The partners in EUREKA project E! 2526 IMPULSE have developed an implanted nerve stimulator which helps patients with drop foot to walk much better. Over 500,000 people suffer from a stroke each year in Europe and 10% of stroke victims are left with drop foot, which causes severe walking problems.
Drop foot is a chronic condition, often caused by a stroke which is characterised by the inability to raise the foot during the swing phase of walking. People affected tend to have a laboured and unsafe gait, and suffer from fatigue which further reduces their speed and the distance they can walk.
The current approaches for dropped foot correction have significant drawbacks. "Either the ankle joint is fixed by a brace, or electrical stimulation is applied to a nerve in the leg through electrodes attached to the skin surface. The electrodes must be placed accurately, which is difficult, painful and time consuming," says Professor Dr Hermie Hermens, cluster manager at the Dutch lead partner, Roessingh Research and Development BV.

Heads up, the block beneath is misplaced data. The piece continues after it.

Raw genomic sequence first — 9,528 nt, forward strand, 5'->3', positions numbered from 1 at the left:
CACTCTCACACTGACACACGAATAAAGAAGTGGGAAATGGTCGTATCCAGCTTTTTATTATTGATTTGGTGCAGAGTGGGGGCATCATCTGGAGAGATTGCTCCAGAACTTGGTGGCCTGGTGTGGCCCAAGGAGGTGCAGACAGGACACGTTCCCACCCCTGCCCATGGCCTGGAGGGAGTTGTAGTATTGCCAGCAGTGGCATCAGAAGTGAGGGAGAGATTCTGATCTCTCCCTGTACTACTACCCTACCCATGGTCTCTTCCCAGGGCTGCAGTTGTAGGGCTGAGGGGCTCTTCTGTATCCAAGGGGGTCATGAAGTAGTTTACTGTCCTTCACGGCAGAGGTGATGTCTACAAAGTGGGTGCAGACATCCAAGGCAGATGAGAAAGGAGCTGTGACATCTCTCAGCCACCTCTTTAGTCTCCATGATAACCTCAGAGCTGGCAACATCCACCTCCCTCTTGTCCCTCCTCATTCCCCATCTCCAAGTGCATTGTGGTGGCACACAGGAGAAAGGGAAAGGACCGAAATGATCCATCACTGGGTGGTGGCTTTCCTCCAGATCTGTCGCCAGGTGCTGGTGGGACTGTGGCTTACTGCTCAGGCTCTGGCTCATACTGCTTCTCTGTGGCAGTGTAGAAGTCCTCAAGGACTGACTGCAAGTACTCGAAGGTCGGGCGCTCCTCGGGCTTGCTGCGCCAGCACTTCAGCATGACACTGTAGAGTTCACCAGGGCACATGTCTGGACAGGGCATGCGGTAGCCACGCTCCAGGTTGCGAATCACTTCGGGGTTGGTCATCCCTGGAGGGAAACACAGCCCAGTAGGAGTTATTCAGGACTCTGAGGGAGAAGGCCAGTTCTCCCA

"EUREKA is essential for this type of work. The necessary expertise does not exist in one single country, so European partnership was needed."
Professor Dr Hermie Hermens
Roessingh Research and Development BV
"The new system, in contrast to the surface stimulators, has an implanted component that is directly attached to the appropriate nerves, eliminating the problems of electrode placement. Also, the electrical stimulation is not painful as the stimulation current does not pass across the skin," explains Hermens.
The project used technology developed by the UK project partner, FineTech Medical, through its work on bladder stimulation. The device is implanted during surgery and produces the dual, balanced signals required to produce the correct walking action.
A clinical trial is currently testing the device and patients' reactions to it. Feedback is excellent - patients are able to walk better, faster and further, with a more normal gait.
Although the device is a world first and is expected to generate a market of 30,000 units a year, the partners first have to explain the benefits to patients and demonstrate the surgical procedure to clinicians.
"We are working with surgical teams to promote the benefits of the system, but the market is limited while we train surgeons to implant the new devices," says John Spensley, Finetech's General Manager.
Only EUREKA could have made this research possible. "EUREKA is essential for this type of work. The necessary expertise does not exist in one single country, so European partnership was needed," says Hermens.